And then we drive to the Canadian Rockies, stopping at Barrier Lake, a blue dam that anticipates the beauty of the lakes we’ll soon get to see. As soon as we reach the Boundary Ranch, in the Kananaskis Country, we are reminded of Ang Lee’s film Brokeback Mountain, that was shot here. Wild landscapes, beautiful horses, cowboys’  traditions and a tasty (vegetarian, for me) burger make this place really special. Calgary is not so far from yet, and still it feels like we’ve entered another world.

Minnewanka Lake in the Canadian Rockies

Bighorns e forests

And then we start to see the lakes, the emerald lakes that I’ve often seen in travel magazines or documentaries. Two Jack Lake, Minnewanka Lake. Blue and green, silver and aquamarine. I breathe the scent of the pine trees, much more intense here, where nature dominates over man. On the highway there are less cars than animals. In fact, suddenly four bighorns (possibly a family) appear from inside the forest and stare at us for a moment, before making their way to the lake, undisturbed by our presence. Johnny tells us that bridges have been built in order to help the animals cross the road without being hit by cars and trucks.

I try to figure out how this landscape is different from that of the Italian Alps. In both cases, the rock formations arose from the ice fields, pushed by the ocean. There’s no doubt that forests are larger and thicker in Canada, and wilder. The law doesn’t allow people to intervene when fires break out, burning trees. Nature itself will heal the forest. This philosophy reflects in the landscape. We don’t see the cabins that dots the valleys in the Italian Alps, the villages with the pointed bell towers. Two different landscapes that reflect two different cultures. Difference is good. The world is made more interesting by it.

Two Jack Lake, Canada

Minnewanka Lake, Canada

On the Bow River, among old wise trees

We won’t come across anything similar to a village until we get to Banff, a lively town that welcomes us with its ski houses, hotels, shops and flower pots. Banff, the jewel of the Canadian Rockies. I wonder how this place will look like when it starts to snow. The town is part of the Baff National Park and got its name by Lord Stevens, who was born in Banffshire, Scotland. Its history started after the Canadian Pacific Railway was built and the Sulphur Mountain hot springs were discovered; today, only those who work  in Banff live in Banff, and the main activity is – unsurprisingly – tourism. Japanese, Chinese, Korean, American, French, English and Italian people fill the main street, going in and out of shops. Taxes are lower in Alberta than in British Columbia, a good reason to buy some warm clothes, in case you need them.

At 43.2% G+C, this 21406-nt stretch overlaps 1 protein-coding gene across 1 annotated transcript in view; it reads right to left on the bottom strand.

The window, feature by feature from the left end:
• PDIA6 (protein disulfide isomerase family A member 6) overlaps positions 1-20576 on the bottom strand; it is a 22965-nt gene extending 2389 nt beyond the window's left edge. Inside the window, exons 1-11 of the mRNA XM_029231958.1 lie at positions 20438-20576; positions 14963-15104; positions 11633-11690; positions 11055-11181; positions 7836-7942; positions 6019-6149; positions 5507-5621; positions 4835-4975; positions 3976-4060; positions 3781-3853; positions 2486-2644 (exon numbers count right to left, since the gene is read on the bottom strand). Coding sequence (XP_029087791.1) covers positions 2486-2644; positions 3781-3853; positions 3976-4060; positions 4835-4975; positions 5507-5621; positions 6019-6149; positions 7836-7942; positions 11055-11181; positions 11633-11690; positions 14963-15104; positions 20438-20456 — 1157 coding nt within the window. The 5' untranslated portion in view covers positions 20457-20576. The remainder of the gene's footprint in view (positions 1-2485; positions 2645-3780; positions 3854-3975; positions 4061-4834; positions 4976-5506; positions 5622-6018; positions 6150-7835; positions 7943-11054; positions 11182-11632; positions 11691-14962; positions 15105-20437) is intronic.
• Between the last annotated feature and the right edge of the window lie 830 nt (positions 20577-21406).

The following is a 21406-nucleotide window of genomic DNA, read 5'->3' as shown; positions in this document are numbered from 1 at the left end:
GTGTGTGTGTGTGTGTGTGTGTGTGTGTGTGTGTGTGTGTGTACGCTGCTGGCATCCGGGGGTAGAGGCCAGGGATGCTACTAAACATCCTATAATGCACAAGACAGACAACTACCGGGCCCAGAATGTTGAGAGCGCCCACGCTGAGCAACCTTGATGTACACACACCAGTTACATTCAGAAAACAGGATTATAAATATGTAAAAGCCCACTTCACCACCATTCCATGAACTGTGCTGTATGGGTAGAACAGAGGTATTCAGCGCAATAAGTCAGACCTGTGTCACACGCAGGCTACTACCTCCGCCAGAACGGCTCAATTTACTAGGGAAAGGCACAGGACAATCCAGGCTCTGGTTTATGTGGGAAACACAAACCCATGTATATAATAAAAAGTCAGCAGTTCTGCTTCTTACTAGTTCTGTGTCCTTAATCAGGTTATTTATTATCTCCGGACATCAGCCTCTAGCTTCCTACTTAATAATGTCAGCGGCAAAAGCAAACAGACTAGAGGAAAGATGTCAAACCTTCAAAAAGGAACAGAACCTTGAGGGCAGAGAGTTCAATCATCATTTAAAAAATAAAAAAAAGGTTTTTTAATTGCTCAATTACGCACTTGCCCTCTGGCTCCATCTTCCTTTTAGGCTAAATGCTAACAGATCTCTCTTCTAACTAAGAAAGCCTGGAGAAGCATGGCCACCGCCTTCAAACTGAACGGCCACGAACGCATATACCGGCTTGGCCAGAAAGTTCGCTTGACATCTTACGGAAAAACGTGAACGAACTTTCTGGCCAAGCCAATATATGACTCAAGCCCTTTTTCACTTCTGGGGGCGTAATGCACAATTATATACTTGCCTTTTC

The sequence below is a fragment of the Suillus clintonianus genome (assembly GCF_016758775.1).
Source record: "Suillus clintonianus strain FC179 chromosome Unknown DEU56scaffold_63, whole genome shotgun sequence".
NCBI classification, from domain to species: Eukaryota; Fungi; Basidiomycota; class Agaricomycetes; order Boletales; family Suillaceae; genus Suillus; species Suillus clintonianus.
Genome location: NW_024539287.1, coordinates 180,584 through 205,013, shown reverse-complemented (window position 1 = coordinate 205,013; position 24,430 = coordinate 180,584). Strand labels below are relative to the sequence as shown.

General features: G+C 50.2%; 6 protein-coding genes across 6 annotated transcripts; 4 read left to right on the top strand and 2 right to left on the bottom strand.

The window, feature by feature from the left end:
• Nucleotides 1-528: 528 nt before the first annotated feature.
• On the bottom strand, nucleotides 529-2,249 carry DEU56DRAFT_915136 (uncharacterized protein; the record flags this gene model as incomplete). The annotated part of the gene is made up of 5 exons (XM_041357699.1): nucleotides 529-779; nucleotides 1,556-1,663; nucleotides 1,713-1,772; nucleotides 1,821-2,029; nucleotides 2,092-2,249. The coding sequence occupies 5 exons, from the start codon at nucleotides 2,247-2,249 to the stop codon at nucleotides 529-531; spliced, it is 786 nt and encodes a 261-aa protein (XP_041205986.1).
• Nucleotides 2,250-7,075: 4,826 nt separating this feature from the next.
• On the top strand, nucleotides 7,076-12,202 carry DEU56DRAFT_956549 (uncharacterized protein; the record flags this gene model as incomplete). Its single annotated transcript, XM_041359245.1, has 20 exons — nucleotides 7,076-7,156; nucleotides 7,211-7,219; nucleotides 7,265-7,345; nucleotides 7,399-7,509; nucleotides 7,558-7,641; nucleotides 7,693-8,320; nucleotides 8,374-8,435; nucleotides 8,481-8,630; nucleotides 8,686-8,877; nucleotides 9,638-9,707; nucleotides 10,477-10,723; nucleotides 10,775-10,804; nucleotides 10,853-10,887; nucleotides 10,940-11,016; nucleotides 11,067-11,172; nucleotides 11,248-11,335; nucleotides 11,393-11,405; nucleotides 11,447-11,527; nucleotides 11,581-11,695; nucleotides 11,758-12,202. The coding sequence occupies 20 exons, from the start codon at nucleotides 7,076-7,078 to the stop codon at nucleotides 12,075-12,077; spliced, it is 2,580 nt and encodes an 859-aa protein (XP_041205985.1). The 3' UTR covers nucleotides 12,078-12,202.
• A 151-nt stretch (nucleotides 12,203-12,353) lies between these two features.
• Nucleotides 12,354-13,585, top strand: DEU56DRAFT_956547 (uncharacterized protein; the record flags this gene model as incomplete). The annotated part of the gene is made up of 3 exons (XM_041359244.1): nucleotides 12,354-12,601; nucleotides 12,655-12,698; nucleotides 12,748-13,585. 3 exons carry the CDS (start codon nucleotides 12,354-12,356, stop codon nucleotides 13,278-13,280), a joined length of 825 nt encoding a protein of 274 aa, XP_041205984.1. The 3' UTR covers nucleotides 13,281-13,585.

But first we pay a visit to the Fairmont Banff Springs, an imposing hotel that resembles a castle. A sudden shower forces us to seek shelter, waiting for the rain to stop. The air fills with the smell of the rain, of the undergrowth, of the pine needles. Animals are nowhere to be seen. After a while, the sun break through the clouds again. The light is so perfect that we decide to do something that was planned for tomorrow, a rafting trip on the Bow River.

Actually it is a young Canadian man who paddles and take us into an enchanted world of water and trees. Nobody dares to speak. Only the swashing water can be heard. The rives flows placidly between the forest and the rock formations that date back to prehistory. I cannot say the landscape is breathtaking; rather, it feels magical. It conveys a sense of calm, detachment even, and it occurs to me that trees are old, wise creatures that know everything about the world. Trees are my friends. Perhaps this is why I feel so comfortable in their presence. They are family.

Bow River, Banff, Canada